Ask Kirsten: Why can’t we communicate?

Dear Kirsten,

I’ve been in a relationship with my partner for two years now, so we’ve definitely gotten to know each other pretty well. Even though we’ve spent all this time together, we still have trouble communicating. It seems we’re never on the same page and every conversation turns into an argument. It’s getting to be incredibly frustrating and taking away from the happy times we have together. Is there always a way to fix the communication? Or are some people just totally incompatible in that aspect?

Sincerely, Communication Frustration

Dear Frustration,

You know the cliché, “opposites attract?” Well, there’s a ton of truth to that old saying. We humans are typically drawn to individuals who have similar values and interests, but very different personalities and strengths. This makes for steamy chemistry early in the relationship (during the honeymoon stage) and heated conflict later on (during the working stage). You might find yourself thinking, Why doesn’t my partner think the way I do? Or Why the heck doesn’t she/he do things the way I do? The answer is: You wouldn’t have chemistry with an exact clone of yourself. We’re drawn to people who challenge us, sometimes drive us crazy, and in the end, cause us to grow.

You two are definitely over the honeymoon stage, so it makes sense that you are going through a stage of high conflict. That being said, we don’t want it to stay that way. Take a moment to list off the core arguments that you guys are having. Usually you will see a theme. Sit down with each other when you are rested, sober and calm, and discuss ways that you can break your pattern of conflict. Instead of saying, “You always do [blank],” try using classic “I feel” statements. “I feel frustrated when I ask you to clean out the litter box and you continually forget.” “I feel annoyed when you drink too many Moscow Mules and start flirting with everyone at the table.” Make requests of your partner that will calm you or meet your needs (See? You’re helping them to grow.) and volunteer ways that you can meet them halfway. (Look at you! Expanding and evolving.)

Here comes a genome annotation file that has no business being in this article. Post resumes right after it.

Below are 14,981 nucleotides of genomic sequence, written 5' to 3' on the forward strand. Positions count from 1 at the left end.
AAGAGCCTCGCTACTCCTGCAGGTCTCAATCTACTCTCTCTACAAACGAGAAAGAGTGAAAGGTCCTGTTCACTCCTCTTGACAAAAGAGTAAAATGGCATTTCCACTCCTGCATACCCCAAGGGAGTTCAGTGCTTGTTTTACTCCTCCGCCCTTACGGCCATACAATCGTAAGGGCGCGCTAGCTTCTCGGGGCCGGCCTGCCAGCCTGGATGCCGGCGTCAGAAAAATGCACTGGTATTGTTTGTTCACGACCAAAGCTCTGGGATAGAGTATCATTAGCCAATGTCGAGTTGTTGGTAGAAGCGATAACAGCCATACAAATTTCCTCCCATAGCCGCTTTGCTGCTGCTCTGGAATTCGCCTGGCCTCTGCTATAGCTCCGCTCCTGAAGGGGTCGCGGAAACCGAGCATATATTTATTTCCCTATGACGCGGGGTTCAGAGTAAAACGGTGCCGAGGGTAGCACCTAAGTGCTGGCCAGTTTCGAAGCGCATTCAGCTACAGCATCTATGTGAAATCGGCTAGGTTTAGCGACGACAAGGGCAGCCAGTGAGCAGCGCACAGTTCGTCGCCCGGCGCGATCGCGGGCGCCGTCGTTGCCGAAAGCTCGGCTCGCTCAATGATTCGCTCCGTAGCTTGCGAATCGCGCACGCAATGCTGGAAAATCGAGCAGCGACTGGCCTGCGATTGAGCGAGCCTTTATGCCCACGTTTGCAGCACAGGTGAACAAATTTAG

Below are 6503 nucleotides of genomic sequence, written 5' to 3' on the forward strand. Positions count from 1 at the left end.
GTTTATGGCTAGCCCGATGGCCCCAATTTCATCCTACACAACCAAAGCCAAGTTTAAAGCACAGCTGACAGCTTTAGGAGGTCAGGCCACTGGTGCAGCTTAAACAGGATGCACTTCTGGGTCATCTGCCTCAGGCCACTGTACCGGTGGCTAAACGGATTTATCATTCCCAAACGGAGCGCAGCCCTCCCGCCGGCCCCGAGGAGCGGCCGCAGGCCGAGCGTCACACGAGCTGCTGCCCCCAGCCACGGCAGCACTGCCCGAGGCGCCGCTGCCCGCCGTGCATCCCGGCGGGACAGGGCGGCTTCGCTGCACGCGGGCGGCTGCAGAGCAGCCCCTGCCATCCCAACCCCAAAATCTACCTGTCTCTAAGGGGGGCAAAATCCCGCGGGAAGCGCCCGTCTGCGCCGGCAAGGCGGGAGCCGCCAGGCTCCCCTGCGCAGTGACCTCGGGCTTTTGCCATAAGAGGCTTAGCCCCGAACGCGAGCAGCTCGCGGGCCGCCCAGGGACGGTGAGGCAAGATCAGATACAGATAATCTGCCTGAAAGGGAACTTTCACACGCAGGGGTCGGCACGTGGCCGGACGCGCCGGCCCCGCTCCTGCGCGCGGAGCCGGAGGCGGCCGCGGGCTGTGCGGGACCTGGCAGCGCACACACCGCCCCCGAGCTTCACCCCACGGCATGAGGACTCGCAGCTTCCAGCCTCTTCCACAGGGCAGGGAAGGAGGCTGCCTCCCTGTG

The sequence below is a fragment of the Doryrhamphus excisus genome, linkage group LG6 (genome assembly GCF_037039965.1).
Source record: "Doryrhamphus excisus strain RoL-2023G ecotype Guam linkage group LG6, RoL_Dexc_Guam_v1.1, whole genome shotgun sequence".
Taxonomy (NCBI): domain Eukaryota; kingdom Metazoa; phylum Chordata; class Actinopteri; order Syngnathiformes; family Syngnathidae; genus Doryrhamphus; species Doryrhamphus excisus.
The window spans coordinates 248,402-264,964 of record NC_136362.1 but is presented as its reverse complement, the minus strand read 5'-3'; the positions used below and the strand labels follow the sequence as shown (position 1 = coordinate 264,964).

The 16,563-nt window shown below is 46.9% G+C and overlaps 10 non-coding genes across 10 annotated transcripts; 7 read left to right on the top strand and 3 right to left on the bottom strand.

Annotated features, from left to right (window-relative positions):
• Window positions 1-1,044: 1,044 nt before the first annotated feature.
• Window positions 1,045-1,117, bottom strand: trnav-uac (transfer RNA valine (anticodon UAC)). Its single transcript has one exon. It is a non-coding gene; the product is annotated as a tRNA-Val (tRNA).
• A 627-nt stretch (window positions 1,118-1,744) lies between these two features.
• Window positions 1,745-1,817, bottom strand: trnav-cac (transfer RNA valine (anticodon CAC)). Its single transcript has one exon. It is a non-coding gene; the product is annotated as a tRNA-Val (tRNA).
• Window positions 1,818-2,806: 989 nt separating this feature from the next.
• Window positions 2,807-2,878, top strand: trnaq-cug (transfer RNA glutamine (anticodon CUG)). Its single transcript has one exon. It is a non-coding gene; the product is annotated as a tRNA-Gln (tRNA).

We’re drawn to people who challenge us, sometimes drive us crazy, and in the end, cause us to grow.

Lastly, don’t hesitate to reach out to a relationship counselor if the never-ending fighting continues. A therapist will help you to practice new communication and conflict resolution techniques. They will also identify any unhealthy behaviors or signs of emotional/verbal abuse, if present. No relationship is conflict-free, but there are plenty of ways to manage it so you can spend more time fawning and less time fighting.

Sincerely, Kirsten

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Ask Kirsten on As One Loves is published as a community service with the intention of addressing reader-submitted questions about relationship issues. Written by Kirsten Brunner, MA, LPC, a licensed professional counselor, this column is not a substitute for professional advice, diagnosis, medical treatment, or actual psychotherapy. Always seek the advice of a licensed mental health professional, without delay and in person, regarding questions you may have about any mental health symptom or medical condition. Never disregard other professional advice because of something you have read on Reader-submitted questions are anonymous to protect the questioner’s identity, chosen by the As One Loves team, and may be edited for spelling, grammar, clarity, and length.

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